This year has been a turbulent one for bike share. Two dockless bike share operators, Mobike and ofo, have dramatically reduced their operating areas in the UK - withdrawing from cities for various reasons including ‘vandalism and theft’. With this in mind, it’s clear that the development of bike share in the UK is not straightforward.
In this context, the 2018 launch of the Cardiff bike share scheme is extremely interesting. The scheme was an almost instant success with more than double the UK average number of trips per bike per day.
Cardiff bike share is a docked scheme operated by nextbike as the result of a tendering process run by Cardiff City. It has a diverse funding base including partnership, sponsorship and income from use, and an agreed initial period of operation.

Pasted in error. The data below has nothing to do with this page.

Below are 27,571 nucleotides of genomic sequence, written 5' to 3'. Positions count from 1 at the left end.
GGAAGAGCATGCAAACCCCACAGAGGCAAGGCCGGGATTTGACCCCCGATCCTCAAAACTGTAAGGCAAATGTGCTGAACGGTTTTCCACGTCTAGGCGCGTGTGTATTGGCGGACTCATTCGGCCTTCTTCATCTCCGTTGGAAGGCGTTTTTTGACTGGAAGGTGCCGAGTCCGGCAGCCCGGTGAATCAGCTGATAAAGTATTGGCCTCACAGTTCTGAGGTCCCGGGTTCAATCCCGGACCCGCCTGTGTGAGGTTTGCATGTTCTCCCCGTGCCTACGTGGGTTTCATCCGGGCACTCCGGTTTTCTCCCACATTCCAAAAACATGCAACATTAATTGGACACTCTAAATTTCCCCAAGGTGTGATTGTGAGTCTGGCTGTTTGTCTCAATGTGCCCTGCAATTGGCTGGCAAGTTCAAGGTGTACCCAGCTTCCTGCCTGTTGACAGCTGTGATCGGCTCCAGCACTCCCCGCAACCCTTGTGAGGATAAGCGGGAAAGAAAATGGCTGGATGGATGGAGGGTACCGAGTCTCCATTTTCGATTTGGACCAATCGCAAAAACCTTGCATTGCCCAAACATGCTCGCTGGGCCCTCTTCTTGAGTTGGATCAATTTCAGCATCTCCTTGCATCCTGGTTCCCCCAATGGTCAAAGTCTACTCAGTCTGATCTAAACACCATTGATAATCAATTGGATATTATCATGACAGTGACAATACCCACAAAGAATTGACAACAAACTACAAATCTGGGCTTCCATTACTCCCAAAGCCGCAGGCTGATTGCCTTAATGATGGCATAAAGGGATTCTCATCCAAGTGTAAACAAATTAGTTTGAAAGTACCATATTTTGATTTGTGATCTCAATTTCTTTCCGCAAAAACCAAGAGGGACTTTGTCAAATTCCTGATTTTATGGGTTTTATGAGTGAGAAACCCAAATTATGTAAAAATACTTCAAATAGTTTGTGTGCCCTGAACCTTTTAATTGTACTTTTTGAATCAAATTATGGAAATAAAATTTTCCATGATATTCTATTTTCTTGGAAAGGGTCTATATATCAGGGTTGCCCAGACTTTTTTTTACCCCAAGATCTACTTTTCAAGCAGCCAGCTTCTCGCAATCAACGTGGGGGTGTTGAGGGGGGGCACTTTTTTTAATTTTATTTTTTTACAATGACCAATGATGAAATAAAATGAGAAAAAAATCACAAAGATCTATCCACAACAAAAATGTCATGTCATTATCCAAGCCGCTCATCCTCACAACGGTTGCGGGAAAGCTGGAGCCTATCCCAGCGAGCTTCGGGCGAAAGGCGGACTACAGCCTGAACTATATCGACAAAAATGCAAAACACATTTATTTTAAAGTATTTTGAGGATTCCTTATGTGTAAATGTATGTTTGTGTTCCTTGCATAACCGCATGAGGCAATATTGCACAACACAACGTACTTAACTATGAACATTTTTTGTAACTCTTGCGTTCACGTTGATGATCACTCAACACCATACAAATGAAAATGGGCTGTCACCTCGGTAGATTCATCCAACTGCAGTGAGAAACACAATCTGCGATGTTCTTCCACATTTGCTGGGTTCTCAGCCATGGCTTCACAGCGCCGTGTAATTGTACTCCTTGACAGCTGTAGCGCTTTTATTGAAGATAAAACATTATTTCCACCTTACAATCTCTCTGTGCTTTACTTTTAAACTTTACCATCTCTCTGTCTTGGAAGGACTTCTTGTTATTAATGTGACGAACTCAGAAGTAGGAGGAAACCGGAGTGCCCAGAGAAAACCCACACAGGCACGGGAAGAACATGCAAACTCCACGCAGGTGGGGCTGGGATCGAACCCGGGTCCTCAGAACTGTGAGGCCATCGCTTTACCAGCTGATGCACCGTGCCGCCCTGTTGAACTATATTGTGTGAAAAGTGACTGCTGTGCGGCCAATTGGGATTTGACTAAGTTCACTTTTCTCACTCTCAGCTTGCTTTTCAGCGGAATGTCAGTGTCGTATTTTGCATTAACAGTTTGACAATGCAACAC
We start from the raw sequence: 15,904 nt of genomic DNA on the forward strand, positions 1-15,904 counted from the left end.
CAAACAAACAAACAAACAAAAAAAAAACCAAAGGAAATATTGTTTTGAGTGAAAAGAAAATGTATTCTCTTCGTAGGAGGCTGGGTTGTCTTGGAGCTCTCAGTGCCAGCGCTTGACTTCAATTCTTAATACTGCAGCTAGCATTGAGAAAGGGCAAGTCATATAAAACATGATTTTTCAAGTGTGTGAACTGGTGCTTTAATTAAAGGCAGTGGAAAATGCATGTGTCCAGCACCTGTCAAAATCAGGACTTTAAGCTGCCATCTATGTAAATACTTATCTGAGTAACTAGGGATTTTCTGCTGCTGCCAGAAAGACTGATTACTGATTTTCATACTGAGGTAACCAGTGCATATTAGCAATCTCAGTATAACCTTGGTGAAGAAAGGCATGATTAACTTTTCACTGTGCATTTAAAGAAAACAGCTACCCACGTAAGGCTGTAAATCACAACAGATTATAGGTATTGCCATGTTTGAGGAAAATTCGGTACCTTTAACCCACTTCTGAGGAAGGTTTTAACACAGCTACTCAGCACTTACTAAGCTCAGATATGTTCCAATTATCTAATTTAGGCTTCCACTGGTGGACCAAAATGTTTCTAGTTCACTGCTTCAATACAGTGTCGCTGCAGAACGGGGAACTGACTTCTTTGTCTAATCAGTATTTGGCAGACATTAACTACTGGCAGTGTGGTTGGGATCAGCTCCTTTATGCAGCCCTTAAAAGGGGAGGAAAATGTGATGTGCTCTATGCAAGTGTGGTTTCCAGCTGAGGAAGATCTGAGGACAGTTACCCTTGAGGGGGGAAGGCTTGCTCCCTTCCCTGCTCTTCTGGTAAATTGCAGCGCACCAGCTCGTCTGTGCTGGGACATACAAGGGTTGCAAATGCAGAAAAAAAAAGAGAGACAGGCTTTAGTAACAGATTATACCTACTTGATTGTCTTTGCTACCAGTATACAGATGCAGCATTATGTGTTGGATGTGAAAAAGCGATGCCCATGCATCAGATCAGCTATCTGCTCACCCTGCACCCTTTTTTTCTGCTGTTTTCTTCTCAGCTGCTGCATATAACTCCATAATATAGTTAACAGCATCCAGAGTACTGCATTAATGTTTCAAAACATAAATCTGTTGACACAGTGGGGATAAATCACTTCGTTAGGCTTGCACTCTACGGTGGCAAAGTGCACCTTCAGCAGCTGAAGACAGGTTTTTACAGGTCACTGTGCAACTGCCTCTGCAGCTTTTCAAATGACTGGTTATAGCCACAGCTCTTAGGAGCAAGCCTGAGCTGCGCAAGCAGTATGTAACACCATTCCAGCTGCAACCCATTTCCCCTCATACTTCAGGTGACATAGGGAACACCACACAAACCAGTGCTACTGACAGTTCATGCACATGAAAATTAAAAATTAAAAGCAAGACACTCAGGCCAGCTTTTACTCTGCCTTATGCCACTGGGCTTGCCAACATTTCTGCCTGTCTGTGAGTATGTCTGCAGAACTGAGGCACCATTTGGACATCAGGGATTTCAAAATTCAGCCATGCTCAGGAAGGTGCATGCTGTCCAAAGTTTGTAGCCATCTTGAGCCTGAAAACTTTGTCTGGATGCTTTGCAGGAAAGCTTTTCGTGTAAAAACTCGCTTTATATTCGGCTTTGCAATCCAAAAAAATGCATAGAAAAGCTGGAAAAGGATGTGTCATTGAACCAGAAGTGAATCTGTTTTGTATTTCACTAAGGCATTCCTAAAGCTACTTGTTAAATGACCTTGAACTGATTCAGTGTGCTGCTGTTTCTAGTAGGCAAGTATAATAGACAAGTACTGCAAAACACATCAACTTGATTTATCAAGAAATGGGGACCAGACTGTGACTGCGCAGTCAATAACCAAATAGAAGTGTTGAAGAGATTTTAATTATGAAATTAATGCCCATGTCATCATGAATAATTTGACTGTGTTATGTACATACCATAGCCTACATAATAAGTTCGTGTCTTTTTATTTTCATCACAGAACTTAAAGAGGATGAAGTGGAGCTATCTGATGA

Whilst the scheme was fortunate to have launched officially at the beginning of a particularly warm dry summer, other schemes also benefitted from favourable weather. Nextbike provided statistics from two schemes; Glasgow and Milton Keynes, over the same period for the purposes of analysis and comparison.
This report looks at the factors which have contributed to the success of the Cardiff scheme. It aims to tease out the contributions made by the physical characteristics of the place, the types of people using the scheme and the partners who created and run the scheme to identify any ‘stand out’ explanations for its success.